Mary Brave Bird

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Mary Brave Bird
Born Mary Ellen Brave Bird
(1954-09-26)September 26, 1954[1]
Rosebud Indian Reservation, South Dakota, United States
Died February 14, 2013(2013-02-14) (aged 58)
Crystal Lake, Nevada
Nationality American
Other names Mary Crow Dog
Ohitaki Win
Brave Woman
Mary Brave Woman Olguin
Ethnicity Sicangu Lakota
Citizenship Rosebud Sioux Tribe
Education St. Francis Indian School
Occupation Author and Activist
Known for Lakota Woman
American Indian Movement
Religion Native American Church
Spouse(s) Leonard Crow Dog (divorced)
Rudi Olguin (separated)
Children Pedro, Robert He Crow, Francisco "Rudy" Olguin, Henry Crow Dog, Leonard Crow Dog, Jr., Jennifer Crow Dog, and Summer Rose Olguin[2]

Mary Brave Bird, also known as Mary Brave Woman Olguin, Mary Crow Dog, Mary Ellen Moore-Richard (September 26, 1954 – February 14, 2013) was a Sicangu Lakota writer and activist who was a member of the American Indian Movement during the 1970s and participated in some of their most publicized events, including the Wounded Knee Incident when she was 18 years old.

Brave Bird lived with her youngest children on the Rosebud Indian Reservation, South Dakota. Her 1990 memoir Lakota Woman won an American Book Award in 1991 and was adapted as a made-for-TV-movie in 1994. She died in 2013.[2]

Early life and education[edit]

Mary Ellen Brave Bird was born in 1954 on the Rosebud Indian Reservation, South Dakota. She was a member of the Sicangu Oyate, also known as the Burnt Thighs Nation or Brulé Band of Lakota.[3] She was raised primarily by her grandparents while her mother studied in nursing school and was working.[4] Brave Bird was influenced by several relatives who followed traditional practices, including her granduncle Dick Fool Bull, who introduced her to the Native American Church.[4]

During the 1960s, Brave Bird attended the St. Francis Indian School, in St. Francis, South Dakota, a Roman Catholic boarding school.[4]

Career[edit]

In 1971 Brave Bird was inspired by a talk by Leonard Crow Dog and at age 18 joined the American Indian Movement (AIM).[4] She participated in such historical events as the 1972 Trail of Broken Treaties and subsequent occupation of the BIA headquarters in Washington, DC. She was also part of the 1973 Occupation of Wounded Knee.[4]

Marriage and family[edit]

Brave Bird's first child Pedro was born during the 1973 siege at Wounded Knee, the only one born there.[3] For her bravery, two medicine men gave her the name Ohitika Win or Brave Woman.[3]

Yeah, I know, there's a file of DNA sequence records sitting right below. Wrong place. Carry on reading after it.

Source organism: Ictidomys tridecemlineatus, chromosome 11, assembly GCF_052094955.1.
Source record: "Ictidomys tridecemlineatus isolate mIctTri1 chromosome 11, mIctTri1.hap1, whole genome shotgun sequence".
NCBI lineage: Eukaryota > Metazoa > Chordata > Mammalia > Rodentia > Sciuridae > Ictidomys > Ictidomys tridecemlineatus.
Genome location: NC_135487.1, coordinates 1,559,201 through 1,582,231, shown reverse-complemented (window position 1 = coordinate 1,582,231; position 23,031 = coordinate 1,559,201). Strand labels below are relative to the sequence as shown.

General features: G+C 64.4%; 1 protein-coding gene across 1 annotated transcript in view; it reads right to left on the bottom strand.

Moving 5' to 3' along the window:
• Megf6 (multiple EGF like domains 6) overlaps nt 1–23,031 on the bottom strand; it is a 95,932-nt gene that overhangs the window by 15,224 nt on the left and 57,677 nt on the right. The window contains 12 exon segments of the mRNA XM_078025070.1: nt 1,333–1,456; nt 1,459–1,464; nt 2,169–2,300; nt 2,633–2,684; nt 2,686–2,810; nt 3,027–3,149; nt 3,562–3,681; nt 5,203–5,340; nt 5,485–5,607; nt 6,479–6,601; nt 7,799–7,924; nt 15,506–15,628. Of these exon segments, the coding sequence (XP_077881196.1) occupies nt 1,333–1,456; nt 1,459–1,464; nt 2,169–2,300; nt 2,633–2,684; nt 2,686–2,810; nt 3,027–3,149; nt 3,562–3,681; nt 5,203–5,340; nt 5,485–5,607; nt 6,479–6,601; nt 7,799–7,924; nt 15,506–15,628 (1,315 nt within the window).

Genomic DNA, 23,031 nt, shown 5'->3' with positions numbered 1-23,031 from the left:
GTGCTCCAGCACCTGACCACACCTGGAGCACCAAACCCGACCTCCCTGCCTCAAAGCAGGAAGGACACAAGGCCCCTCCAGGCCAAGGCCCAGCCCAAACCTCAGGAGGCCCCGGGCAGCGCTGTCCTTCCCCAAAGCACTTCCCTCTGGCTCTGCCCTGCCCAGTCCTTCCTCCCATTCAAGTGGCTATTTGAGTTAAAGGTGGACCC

Brave Bird later married AIM spiritual leader Leonard Crow Dog. Together the couple had two sons, Henry and Leonard, and a daughter, Jennifer.[3] Brave Bird divorced Leonard Crow Dog.[3]

In 1991, she married Rudy Olguin,[4] and they had a daughter Summer Rose and a son Rudy. Olguin and Brave Bird parted. She lived in He Dog, South Dakota, with her youngest children.[5] She was a grandmother and remained still active in the Native American Church.[5]

Writing career[edit]

Brave Bird was the author of two memoirs, Lakota Woman (1990) and Ohitika Woman (1993). Richard Erdoes, a long-time friend, helped edit the books. Lakota Woman was published under the name Mary Crow Dog and won the 1991 American Book Award. It describes her life until 1977.[4] Ohitika Woman continues her life story.

Brave Bird's books describe the conditions of the Lakota Indian and her experience growing up on the Rosebud Indian Reservation in South Dakota, as well as conditions in the neighboring Pine Ridge Indian Reservation under the leadership of tribal chairman Richard Wilson. She also covers aspects of the role of the FBI, the U.S. Bureau of Indian Affairs and the treatment of the Native Americans and their children in the mid-1900s. Her work focuses on themes of gender, identity, and race.[6]

Crow Dog and Brave Bird made cameo appearances in the 1991 Oliver Stone film The Doors.[5]

Movie[edit]

Brave Bird's memoir was adapted as the 1994 movie Lakota Woman: Siege at Wounded Knee, produced by TNT and Jane Fonda. The film starred Irene Bedard as Mary Brave Bird. The movie depicted the events that occurred during the 1973 uprising of the AIM (American Indian Movement) organization and their stand-off at Wounded Knee. Brave Bird has a cameo appearance in the film.[5]

Quote[edit]

Go to school and fight, fight. Fight in the courts, fight in the law.[5]

Published works[edit]

  • Brave Bird, Mary, with Richard Erdoes. Ohitika Woman. New York: Grove Press, 1993.
  • Crow Dog, Mary, with Richard Erdoes. Lakota Woman. New York: Grove Weidenfeld, 1990.

References[edit]

  1. ^ Date information sourced from Library of Congress Authorities data, via corresponding WorldCat Identities linked authority file (LAF) .
  2. ^ a b "Mary Ellen Moore-Richard." KVSH 940 AM. 18 Feb 2013. Retrieved 22 Feb 2013.
  3. ^ a b c d e Lorentz, Melissa. "First Nations of Minnesota: Famous Lakota", EMuseum @ Minnesota State University, Mankato. 2008, retrieved 25 Jan 09
  4. ^ a b c d e f g Bataille, Gretchen M. and Laurie Lisa. Native American Women: A Biographical Dictionary. Oxford: Taylor and Francis, 2001: 50-51.
  5. ^ a b c d e Wise, Christopher, and R. Todd Wise. "Mary Brave Bird Speaks: A Brief Interview." The American Indian Quarterly 24.3 (2000): 482-493
  6. ^ Petrillo, Larissa. (1996). The life stories of a woman from Rosebud: Names and naming in 'Lakota Woman' and 'Ohitika Woman' (M.A. thesis) Wilfrid Laurier University

External links[edit]